History of PS/MS 165 Robert E. Simon

Robert E. Simon

Robert E. Simon Sr. (1877-1935) owned a real estate conglomerate named 150 West 57th Street Realty Company Inc. In 1925 Simon purchased Carnegie Hall from Louise Carnegie, widow of Andrew Carnegie, with the understanding that he must maintain the building as a concert stage for five years, unless another hall capable of taking its place was built.. Simon formed Carnegie Hall Inc. and oversaw the entire operation of the Hall from 1925 until his untimely death from a heart attack in 1935; his son, Robert Simon Jr., inherited majority ownership. The presidency of Carnegie Hall Inc. passed from Robert Simon Sr. to M. Murray Weisman from 1936-1939, and to Robert Simon Jr. in 1940. Except for the years 1943 to 1946, when Simon served in World War II, he remained president of Carnegie Hall Inc. until 1960 when the Hall was sold.

Under the leadership of the Simon family Carnegie Hall expanded and grew. Significant improvements included the addition of street-level storefronts, the renovation of the studio towers and the replacement of the Hall’s original organ. These improvements enabled Carnegie Hall to remain open during the Great Depression and to continue a tradition of musical excellence.  (carnegiehall.org)

Robert E. Simon Jr.

Robert E. “Bob” Simon, Jr. (born April 10, 1914 in New York, New York is a real estate entrepreneur most known for founding the community of Reston, Virginia.

After graduating from Harvard University, Simon took over the family real estate management and development business. In 1961, with the proceeds from the sale of a family property, Carnegie Hall, Simon purchased 6,750 acres (27 km²) of land in Fairfax County, Virginia and hired Conklin + Rossant to develop a master plan for the new town of Reston, Virginia, a planned community well known on the national level. (The town’s name was derived from Simon’s initials and the word “town”.) Simon’s new town concept emphasized quality of life for the individual and provided a community where people could live, work, and play without driving long distances.Simon returned to live in Reston in 1993 and helped celebrate Reston’s 40th birthday in 2004. In that same year a bronze statue of Simon was placed on a park bench in Washington Plaza on Lake Anne, the original heart of the community he built.  (Wikipedia.org)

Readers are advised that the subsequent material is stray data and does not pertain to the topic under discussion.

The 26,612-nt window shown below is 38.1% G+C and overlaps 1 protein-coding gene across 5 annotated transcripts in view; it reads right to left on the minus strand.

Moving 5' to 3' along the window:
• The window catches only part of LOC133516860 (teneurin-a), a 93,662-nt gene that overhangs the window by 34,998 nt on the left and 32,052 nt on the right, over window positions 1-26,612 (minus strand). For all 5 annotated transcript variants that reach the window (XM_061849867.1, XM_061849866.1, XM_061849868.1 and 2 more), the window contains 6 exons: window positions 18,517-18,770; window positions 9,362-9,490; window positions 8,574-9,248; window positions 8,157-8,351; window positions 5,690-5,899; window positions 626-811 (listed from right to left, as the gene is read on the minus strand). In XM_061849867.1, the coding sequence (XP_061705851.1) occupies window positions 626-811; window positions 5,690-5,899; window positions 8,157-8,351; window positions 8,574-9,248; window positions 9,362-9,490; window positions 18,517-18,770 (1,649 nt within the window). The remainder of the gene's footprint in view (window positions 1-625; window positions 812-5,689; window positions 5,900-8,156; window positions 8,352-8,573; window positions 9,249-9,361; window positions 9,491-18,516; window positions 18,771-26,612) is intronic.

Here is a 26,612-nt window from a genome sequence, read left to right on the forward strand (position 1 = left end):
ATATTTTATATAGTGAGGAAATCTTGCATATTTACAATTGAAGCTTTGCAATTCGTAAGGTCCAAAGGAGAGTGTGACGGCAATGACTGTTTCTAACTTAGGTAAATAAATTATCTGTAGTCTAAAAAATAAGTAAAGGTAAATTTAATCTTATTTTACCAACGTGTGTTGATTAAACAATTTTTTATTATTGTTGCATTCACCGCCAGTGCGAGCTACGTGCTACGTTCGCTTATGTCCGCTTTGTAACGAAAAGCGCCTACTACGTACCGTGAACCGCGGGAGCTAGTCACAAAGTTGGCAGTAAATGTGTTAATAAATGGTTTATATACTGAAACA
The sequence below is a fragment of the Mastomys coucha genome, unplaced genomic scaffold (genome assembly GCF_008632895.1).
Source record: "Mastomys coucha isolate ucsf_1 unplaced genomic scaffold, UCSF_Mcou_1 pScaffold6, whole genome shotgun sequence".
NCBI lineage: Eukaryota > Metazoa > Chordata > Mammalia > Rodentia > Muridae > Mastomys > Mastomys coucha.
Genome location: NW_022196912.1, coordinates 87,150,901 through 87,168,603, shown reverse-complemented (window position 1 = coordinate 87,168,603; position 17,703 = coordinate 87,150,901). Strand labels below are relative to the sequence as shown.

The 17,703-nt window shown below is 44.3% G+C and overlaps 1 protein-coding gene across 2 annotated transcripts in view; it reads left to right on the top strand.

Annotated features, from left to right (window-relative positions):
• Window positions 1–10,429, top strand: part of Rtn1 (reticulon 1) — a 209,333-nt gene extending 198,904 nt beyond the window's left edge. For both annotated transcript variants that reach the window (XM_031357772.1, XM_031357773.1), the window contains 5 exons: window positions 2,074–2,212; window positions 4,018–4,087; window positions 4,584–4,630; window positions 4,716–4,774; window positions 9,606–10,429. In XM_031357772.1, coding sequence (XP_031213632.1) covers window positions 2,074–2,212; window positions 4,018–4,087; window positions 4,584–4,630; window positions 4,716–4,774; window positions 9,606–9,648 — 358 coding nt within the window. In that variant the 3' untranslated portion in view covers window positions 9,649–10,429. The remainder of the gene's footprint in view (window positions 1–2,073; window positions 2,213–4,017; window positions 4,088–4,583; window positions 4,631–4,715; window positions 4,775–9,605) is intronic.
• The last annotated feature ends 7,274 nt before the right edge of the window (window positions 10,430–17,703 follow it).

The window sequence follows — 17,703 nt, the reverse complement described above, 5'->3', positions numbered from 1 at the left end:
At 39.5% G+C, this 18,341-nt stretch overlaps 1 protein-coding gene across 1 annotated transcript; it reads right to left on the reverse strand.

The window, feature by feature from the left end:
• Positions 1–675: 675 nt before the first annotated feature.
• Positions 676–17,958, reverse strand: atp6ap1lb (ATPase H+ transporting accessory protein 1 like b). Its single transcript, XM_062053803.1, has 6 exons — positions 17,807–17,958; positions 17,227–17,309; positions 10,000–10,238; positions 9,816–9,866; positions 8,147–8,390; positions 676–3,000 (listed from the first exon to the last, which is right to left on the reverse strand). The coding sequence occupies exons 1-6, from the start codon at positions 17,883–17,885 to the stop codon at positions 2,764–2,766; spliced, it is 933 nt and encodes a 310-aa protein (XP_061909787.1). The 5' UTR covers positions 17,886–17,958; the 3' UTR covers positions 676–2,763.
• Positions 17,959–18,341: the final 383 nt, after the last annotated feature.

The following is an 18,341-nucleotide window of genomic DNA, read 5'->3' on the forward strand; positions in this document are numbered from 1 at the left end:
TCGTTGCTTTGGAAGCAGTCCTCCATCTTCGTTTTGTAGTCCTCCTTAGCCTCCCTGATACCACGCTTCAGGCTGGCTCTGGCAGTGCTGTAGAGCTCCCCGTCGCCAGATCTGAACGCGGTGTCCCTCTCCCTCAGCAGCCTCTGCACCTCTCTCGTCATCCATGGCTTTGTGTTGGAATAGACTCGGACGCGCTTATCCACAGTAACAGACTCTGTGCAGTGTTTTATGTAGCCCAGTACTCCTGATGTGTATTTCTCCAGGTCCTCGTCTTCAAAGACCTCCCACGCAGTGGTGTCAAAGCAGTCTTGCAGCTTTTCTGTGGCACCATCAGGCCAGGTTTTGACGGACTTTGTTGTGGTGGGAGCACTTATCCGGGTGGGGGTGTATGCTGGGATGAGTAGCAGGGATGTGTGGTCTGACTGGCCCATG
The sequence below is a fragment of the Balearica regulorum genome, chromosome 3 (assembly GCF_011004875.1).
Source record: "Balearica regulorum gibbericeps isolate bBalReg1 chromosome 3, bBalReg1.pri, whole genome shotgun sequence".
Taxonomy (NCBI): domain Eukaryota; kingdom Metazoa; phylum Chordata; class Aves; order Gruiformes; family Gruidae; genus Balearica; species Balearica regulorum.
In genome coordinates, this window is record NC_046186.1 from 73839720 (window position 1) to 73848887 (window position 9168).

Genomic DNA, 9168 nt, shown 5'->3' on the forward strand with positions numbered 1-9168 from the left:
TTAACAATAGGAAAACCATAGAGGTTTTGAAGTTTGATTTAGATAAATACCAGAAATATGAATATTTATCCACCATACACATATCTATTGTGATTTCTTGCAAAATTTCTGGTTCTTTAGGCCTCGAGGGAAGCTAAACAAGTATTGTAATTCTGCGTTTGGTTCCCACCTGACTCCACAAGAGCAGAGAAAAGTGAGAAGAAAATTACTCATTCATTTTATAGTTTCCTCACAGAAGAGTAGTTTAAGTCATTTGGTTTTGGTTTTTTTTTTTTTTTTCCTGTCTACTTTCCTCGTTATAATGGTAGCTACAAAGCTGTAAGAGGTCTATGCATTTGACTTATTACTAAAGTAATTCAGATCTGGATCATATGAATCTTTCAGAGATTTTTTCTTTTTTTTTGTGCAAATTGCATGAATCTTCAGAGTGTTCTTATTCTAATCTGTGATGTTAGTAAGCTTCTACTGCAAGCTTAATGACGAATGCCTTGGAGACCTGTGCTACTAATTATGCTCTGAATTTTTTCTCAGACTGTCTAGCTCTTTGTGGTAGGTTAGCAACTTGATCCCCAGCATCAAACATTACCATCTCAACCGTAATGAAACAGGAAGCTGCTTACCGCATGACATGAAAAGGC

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PS/MS 165 Building History

P.S. 165
234 West 109th Street
between Broadway and Amsterdam Avenue

C.B.J. Snyder, ca. 1900

This French Renaissance Revival-style public school building represents one of the finest and most intact works of C.B.J. Snyder, who served as Superintendent of School Buildings from 1891 to 1923. P.S. 165 is the prototype for Snyder’s signature “H” plan for public schools. The innovative arrangement of classrooms around courtyards and steel-frame construction allowed for enormous windows, creating light- and air-filled learning environments. Health and safety in school architecture were growing concerns, reflecting the expansion of the city’s educational system as a result of the influx of immigrants in the late 19th century. Snyder’s design, which took optimum advantage of less expensive midblock sites such as this one, was replicated throughout the city. Today, only a handful of examples of this important building type remain.

In 1936, the school was named after Robert E. Simon, a philanthropist and real-estate operator who owned Carnegie Hall. P.S. 165 is better known by its students and nearby residents as “The Palace School.”